Use Core ML to integrate machine learning models into your app. Core ML provides a unified representation for all models. Your app uses Core ML APIs and user data to make predictions, and to train or fine-tune models, all on the user’s device.

Core ML optimizes on-device performance by leveraging the CPU, GPU, and Neural Engine while minimizing its memory footprint and power consumption. Running a model strictly on the user’s device removes any need for a network connection, which helps keep the user’s data private and your app responsive.

Model Intermediate Language

Model Intermediate Language (MIL) is an intermediate representation (IR) that powers the converter. Behind the scenes, the converter takes a computation graph from a source framework (e.g., TensorFlow and PyTorch) and builds a MIL program. The converter performs a series of optimization over the MIL program, and eventually generates the ML Model from the optimized MIL program.

Notice that MIL is multi-level. This means that instead of a single set of operations, MIL has multiple sets of operations and optimization that may be invoked, depending on factors like the source frameworks (TensorFlow vs PyTorch).

For example, when converting a TensorFlow 1 program, you may use operations and optimization tailored for TensorFlow 1 in the MIL::TF1 "dialect" to facilitate the conversion process. All programs get converted to the MIL::Core dialect.

To learn more about MIL, you can refer to:

Building MIL Program with Builder

You can easily construct a MIL program using the Python builder. In this example, we create a simple program that takes an input that is (1, 100, 100, 3) and creates a few layers of the neural network. This program contains all the information needed to describe the neural network.

# import builder
from import Builder as mb

# Input to MIL program is a list of tensors. Here we have one input with
# shape (1, 100, 100, 3) and implicit dtype == fp32
@mb.program(input_specs=[mb.TensorSpec(shape=(1, 100, 100, 3)),])
def prog(x):
    # MIL operation takes named inputs (instead of positional inputs).
    # Here `name` argument is optional.
    x = mb.relu(x=x, name='relu')
    x = mb.transpose(x=x, perm=[0, 3, 1, 2], name='transpose')
    x = mb.reduce_mean(x=x, axes=[2, 3], keep_dims=False, name='reduce')
    x = mb.log(x=x, name='log')
    y = mb.add(x=1, y=2)
    return x

The output of the following program looks a bit like this.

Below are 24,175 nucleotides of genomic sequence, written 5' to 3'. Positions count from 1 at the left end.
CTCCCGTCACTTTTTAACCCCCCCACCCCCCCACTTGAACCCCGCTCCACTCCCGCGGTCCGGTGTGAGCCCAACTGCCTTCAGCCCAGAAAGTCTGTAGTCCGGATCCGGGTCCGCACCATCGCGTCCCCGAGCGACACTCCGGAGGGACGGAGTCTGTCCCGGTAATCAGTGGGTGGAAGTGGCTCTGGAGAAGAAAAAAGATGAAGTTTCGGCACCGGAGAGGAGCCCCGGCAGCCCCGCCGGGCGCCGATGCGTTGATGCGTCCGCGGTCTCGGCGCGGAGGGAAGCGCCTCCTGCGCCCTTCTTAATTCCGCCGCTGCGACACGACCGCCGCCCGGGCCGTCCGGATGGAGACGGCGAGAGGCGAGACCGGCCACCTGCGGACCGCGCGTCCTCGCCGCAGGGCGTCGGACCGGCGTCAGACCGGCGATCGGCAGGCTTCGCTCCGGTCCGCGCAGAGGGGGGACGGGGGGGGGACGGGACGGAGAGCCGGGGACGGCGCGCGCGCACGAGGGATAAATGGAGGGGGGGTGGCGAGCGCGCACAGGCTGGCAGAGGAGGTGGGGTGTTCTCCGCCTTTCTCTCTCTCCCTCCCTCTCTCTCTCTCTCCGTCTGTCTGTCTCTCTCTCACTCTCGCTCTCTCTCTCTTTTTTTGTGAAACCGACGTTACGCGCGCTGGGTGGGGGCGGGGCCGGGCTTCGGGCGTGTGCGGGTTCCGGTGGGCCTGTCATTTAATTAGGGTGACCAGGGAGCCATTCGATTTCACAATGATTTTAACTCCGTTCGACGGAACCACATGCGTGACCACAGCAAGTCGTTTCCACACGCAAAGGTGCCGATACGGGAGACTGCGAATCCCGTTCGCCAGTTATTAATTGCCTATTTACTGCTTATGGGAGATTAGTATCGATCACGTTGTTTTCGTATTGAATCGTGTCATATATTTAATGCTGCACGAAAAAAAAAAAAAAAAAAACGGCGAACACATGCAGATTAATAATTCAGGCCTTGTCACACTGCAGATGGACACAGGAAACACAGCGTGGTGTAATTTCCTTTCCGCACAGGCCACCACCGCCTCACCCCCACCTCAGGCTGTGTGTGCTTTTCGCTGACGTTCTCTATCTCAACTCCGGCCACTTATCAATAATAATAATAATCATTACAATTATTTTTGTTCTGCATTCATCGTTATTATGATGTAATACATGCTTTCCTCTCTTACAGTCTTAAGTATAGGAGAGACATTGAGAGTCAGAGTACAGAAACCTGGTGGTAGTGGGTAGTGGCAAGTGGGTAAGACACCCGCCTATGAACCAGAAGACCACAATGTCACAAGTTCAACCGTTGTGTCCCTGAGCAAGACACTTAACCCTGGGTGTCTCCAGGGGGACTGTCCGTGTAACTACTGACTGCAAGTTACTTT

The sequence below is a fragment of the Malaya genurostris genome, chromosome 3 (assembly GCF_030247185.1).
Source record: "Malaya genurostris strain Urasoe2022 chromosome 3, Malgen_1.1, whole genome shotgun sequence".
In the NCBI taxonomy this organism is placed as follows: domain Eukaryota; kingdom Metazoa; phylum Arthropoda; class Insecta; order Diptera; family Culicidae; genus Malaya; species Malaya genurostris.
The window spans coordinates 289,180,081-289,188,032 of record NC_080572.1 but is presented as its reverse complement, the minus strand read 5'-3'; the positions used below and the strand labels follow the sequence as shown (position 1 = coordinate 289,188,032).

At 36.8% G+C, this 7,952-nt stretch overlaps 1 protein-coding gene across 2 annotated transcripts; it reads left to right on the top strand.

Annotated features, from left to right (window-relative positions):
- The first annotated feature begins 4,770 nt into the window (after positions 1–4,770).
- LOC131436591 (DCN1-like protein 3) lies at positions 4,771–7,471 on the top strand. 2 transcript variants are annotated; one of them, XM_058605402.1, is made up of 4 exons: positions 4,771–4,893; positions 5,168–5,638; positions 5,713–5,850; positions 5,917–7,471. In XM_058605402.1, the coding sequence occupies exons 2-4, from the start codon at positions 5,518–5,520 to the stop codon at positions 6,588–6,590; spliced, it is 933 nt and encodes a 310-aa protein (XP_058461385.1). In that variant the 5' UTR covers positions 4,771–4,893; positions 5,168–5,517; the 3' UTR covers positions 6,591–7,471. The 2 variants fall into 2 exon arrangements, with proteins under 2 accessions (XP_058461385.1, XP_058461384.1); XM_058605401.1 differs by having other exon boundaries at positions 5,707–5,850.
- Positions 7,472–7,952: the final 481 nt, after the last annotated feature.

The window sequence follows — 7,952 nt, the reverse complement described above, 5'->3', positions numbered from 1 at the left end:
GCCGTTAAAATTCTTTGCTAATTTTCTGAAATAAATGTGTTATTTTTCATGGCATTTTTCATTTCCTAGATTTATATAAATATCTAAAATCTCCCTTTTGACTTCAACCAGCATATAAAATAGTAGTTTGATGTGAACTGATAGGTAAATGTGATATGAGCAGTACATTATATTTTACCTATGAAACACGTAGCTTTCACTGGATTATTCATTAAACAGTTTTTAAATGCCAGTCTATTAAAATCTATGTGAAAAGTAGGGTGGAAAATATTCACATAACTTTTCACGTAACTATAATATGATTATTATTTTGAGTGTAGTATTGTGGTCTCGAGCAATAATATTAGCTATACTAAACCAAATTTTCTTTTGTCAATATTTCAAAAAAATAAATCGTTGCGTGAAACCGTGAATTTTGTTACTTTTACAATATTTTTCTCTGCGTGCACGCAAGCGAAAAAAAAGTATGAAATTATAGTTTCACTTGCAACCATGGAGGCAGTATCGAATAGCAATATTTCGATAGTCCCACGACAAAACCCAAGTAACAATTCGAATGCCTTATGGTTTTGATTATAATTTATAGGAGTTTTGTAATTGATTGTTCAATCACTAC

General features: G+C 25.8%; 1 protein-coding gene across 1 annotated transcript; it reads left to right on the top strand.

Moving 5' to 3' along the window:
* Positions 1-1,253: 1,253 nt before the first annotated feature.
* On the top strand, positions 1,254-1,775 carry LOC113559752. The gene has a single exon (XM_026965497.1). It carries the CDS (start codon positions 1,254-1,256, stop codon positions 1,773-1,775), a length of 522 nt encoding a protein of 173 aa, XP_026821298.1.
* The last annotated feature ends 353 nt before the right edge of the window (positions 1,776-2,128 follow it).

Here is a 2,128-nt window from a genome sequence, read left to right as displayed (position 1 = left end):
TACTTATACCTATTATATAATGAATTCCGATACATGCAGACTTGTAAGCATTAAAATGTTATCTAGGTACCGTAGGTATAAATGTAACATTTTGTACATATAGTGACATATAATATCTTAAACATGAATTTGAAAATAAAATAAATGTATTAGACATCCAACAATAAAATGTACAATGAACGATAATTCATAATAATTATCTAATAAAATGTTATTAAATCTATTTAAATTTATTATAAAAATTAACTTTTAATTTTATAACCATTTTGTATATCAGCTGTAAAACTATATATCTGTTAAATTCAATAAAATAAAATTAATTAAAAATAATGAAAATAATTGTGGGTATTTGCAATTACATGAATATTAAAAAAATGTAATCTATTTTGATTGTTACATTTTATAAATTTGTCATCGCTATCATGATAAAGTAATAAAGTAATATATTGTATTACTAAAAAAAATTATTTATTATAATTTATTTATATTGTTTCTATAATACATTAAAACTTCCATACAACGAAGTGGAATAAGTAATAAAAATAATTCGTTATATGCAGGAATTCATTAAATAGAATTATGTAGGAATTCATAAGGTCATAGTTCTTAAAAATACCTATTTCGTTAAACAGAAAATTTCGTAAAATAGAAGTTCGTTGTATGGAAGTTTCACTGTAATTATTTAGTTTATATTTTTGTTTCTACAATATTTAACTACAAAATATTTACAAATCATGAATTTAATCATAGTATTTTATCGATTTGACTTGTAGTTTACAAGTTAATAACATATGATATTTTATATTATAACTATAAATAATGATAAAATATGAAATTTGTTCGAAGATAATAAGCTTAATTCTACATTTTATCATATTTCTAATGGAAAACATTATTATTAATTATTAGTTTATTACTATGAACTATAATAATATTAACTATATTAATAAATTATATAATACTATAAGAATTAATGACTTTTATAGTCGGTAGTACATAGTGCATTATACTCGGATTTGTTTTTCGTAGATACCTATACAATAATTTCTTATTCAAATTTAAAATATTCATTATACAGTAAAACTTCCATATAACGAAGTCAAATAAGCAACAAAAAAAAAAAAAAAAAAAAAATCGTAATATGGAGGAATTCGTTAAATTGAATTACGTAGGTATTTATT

main(%x: (1, 100, 100, 3, fp32)) {
  block0() {
    %relu: (1, 100, 100, 3, fp32) = relu(x=%x, name="relu")
    %transpose_perm_0: (4,i32)* = const(val=[0, 3, 1, 2], name="transpose_perm_0")
    %transpose: (1, 3, 100, 100, fp32) = transpose(x=%relu, perm=%transpose_perm_0, name="transpose")
    %reduce_axes_0: (2,i32)* = const(val=[2, 3], name="reduce_axes_0")
    %reduce_keep_dims_0: (bool)* = const(val=False, name="reduce_keep_dims_0")
    %reduce: (1, 3, fp32) = reduce_mean(x=%transpose, axes=%reduce_axes_0, keep_dims=%reduce_keep_dims_0, name="reduce")
    %log: (1, 3, fp32) = log(x=%reduce, name="log")
    %add_0_x_0: (i32)* = const(val=1, name="add_0_x_0")
    %add_0_y_0: (i32)* = const(val=2, name="add_0_y_0")
    %add_0: (i32)* = add(x=%add_0_x_0, y=%add_0_y_0, name="add_0")
  } -> (%log)

Note that main is a function. A MIL program contains one or more functions. The mb.program decorator simply creates a MIL program with a single function main. The input to main is an fp32 tensor with the shape specified in the Python code.

Each function contains exactly one top-level block. This main function in this example contains block0. The return values of top-level block (%log) is the return value of the function.

A block is a sequence of operations. Here we have 10 operations in block0, where 5 of them are simply const operations that produces constants like the permutation order (%transpose_perm_0).

  • MIL automatically derives the shapes and types from all operations. For example, the reduce_mean operation returns the (1, 3, fp32) tensor.
  • MIL also performs value inference whenever possible. For example, the result of the add operation is (i32)*, where asterisk * represents compile-time known value.

You can convert your MIL program to CoreML for execution.

# Note: This example continues from the above code.

# Convert to CoreML format
model = ct.convert(prog)

# Make a prediction with CoreML
prediction = model.predict({
  'x': np.random.rand(1, 100, 100, 3).astype(np.float32),

Updated 3 months ago

Model Intermediate Language

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